People with inflammatory illnesses and smokers at high risk for COVID-19

People with inflammatory illnesses and smokers at high risk for COVID-19

New research has shown that young people with chronic inflammatory conditions, as well as vulnerable older adults, and smokers or vapers, are at high risk of contracting the COVID-19 virus.

A research team from the University of Rochester Medical Center has provided evidence that those with chronic inflammatory conditions, smokers, and vapers, have an abundance of ACE2 receptor proteins which serve as a gateway to the COVID-19 virus. Although the scientific explanation behind this is complex and not yet certain the researchers believe that vulnerability to the virus is connected to having a higher amount of these enzymes.

The team, led by Irfan Rahman, PhD, published a series of studies during the pandemic that focus on the vital role of ACE2 which is already at the centre of many other scientific investigations in order to shape a clearer picture of the critical cellular mechanisms that regulate the deadly virus.

Vulnerable young people

Rahman’s special interest is on the growing problem of young people who test positive and may be spreading coronavirus at alarming rates. Even some older children and teens who have higher levels of the ACE2 receptor seem to be more vulnerable to the virus.

Rahman, Dean’s Professor of Environmental Medicine, Medicine (Pulmonary), and Public Health Sciences at the University of Rochester, said: “Our next step is to investigate whether ACE2 is normally low in young people, hence their relatively low infection and mortality rates from COVID-19, but to find out if ACE2 is increased by smoking or vaping rendering them more susceptible to the virus.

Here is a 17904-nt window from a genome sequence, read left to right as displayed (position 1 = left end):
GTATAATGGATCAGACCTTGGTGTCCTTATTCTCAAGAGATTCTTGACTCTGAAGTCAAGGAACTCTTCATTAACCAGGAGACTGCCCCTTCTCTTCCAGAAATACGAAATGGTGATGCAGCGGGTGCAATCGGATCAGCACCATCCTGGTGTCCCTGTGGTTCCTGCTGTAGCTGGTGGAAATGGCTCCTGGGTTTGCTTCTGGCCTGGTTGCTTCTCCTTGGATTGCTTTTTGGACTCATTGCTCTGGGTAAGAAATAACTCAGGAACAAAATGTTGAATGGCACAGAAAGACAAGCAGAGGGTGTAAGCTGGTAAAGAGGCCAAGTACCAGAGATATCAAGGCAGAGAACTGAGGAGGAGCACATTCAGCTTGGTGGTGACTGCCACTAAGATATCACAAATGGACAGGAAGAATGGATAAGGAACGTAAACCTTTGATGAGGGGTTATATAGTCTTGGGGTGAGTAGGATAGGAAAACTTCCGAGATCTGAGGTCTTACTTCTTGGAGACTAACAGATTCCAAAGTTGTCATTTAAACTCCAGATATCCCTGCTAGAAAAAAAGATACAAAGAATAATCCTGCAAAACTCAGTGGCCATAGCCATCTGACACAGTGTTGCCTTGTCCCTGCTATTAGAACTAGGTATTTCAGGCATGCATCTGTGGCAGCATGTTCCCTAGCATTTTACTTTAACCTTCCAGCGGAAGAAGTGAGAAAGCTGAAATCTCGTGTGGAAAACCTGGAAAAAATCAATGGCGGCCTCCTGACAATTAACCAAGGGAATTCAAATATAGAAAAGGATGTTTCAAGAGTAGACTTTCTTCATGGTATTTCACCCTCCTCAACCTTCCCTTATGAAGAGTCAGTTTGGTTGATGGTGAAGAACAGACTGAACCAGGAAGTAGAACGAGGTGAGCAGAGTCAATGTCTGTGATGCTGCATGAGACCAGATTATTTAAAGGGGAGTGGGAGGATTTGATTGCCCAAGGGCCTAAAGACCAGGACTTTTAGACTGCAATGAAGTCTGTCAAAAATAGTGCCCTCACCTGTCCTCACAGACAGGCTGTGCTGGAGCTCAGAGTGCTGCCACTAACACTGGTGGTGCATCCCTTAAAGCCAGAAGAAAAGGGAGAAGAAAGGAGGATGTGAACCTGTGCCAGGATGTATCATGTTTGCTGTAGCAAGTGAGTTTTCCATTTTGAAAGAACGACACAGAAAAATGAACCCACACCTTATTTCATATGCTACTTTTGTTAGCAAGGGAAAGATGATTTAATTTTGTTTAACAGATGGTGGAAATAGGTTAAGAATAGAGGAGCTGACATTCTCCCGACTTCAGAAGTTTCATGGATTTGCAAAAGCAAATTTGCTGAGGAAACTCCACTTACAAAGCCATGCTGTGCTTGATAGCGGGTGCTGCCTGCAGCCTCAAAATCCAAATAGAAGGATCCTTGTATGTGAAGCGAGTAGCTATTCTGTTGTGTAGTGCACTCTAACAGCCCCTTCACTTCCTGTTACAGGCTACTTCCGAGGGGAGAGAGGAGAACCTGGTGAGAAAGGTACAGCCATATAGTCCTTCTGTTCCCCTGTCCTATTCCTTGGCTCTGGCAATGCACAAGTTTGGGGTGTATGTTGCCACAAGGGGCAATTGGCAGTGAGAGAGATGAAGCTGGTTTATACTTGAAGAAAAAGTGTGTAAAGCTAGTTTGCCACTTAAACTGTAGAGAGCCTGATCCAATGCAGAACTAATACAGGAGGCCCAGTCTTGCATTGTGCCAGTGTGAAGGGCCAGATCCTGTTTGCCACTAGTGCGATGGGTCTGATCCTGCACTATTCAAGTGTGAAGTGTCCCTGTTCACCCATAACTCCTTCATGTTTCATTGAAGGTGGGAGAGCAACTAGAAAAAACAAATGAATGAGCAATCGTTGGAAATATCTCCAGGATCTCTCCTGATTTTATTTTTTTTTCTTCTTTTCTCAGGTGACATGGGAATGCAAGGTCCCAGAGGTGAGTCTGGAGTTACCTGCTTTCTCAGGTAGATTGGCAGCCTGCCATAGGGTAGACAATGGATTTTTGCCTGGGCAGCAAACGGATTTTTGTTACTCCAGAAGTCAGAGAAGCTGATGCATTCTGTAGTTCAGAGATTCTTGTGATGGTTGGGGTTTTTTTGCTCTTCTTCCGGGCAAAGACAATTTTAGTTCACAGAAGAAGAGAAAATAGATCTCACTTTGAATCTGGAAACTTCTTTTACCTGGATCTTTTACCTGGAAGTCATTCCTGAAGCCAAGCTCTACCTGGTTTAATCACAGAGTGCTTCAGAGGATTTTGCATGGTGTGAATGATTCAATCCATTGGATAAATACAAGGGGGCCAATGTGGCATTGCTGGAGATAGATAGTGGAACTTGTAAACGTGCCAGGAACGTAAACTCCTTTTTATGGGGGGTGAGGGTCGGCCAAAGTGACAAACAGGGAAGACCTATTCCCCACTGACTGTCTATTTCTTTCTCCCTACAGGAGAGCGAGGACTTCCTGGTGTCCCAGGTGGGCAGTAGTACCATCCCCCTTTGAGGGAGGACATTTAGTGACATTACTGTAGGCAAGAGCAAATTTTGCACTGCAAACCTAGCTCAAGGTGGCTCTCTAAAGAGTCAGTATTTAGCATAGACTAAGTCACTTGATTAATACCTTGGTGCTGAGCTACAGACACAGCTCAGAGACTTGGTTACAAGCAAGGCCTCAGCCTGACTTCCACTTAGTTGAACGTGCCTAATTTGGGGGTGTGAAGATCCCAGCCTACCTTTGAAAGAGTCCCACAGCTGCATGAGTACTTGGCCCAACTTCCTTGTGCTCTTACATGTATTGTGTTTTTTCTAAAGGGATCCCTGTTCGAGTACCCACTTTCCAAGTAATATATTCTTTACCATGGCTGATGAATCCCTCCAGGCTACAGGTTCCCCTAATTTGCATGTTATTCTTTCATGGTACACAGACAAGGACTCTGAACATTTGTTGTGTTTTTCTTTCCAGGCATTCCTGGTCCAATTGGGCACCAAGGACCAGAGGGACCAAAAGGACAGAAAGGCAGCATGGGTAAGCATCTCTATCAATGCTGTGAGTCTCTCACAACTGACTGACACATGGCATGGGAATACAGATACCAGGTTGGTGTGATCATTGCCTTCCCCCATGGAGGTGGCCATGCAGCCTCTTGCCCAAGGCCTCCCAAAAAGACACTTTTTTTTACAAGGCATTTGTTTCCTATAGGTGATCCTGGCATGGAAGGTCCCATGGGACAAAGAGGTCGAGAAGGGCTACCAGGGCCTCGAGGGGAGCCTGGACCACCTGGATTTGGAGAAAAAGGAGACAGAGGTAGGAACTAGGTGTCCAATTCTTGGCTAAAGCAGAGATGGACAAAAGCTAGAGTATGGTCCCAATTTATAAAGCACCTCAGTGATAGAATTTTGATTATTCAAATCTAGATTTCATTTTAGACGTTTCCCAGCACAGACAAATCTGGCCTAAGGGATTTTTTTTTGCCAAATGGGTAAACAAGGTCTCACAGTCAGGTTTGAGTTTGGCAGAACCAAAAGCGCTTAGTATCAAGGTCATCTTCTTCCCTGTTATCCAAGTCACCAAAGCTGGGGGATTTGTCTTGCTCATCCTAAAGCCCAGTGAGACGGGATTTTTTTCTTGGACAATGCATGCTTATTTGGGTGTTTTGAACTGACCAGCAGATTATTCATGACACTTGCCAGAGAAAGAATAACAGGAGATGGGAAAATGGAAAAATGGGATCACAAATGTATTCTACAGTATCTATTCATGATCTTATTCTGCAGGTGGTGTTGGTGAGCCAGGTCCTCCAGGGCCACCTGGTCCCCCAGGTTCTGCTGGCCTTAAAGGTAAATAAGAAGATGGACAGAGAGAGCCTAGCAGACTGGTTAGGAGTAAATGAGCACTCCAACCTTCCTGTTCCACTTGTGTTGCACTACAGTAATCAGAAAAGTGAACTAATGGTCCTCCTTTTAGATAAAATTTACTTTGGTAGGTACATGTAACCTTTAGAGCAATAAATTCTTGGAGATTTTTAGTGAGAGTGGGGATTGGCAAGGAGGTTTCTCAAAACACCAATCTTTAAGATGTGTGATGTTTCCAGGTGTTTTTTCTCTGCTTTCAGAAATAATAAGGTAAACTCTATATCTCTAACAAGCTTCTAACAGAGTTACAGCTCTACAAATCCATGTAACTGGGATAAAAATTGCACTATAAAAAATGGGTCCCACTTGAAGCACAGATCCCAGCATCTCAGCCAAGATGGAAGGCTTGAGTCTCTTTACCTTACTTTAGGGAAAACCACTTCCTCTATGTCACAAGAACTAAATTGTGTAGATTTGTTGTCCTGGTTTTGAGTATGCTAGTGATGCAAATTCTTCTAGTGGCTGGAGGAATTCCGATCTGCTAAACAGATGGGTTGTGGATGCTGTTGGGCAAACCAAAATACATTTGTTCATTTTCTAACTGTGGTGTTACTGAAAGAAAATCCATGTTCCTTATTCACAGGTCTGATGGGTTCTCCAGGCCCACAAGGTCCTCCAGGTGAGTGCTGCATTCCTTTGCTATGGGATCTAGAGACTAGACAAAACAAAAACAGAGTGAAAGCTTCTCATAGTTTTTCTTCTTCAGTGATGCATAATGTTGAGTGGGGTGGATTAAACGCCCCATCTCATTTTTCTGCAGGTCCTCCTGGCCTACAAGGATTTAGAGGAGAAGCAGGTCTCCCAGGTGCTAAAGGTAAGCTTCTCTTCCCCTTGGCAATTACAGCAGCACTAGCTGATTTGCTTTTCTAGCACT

“This would be in contrast to older people with lung diseases such as COPD and pulmonary fibrosis, who we already know are at higher risk for severe viral illnesses and death.”

Vaping and smoking

Gangandeep Kaur, PhD, a post-doctoral scientist in Rahman’s lab, has had prior experience investigating tuberculosis and thus led the new effort to study ties between vaping and coronavirus.

The team has published several peer-reviewed articles relevant to the issue.  The first shows that smoking, combined with ageing, alters more than 20 genes involved in lung cell function and results in a spike in ACE2 receptors and three other proteins associated with the coronavirus, and a second study showed that because vaping and smoking tend to be long-term habits, other receptors with a direct relationship to ACE2, which also have a significant role in regulating the inflammatory response in the lungs, and cause a higher expression of ACE2.

A further review in June drew additional connections between ACE2 receptors, smokers, and coronavirus, showing that patients who smoked fared worse, and fatality rates were higher for men, who have more ACE2 receptors than women.

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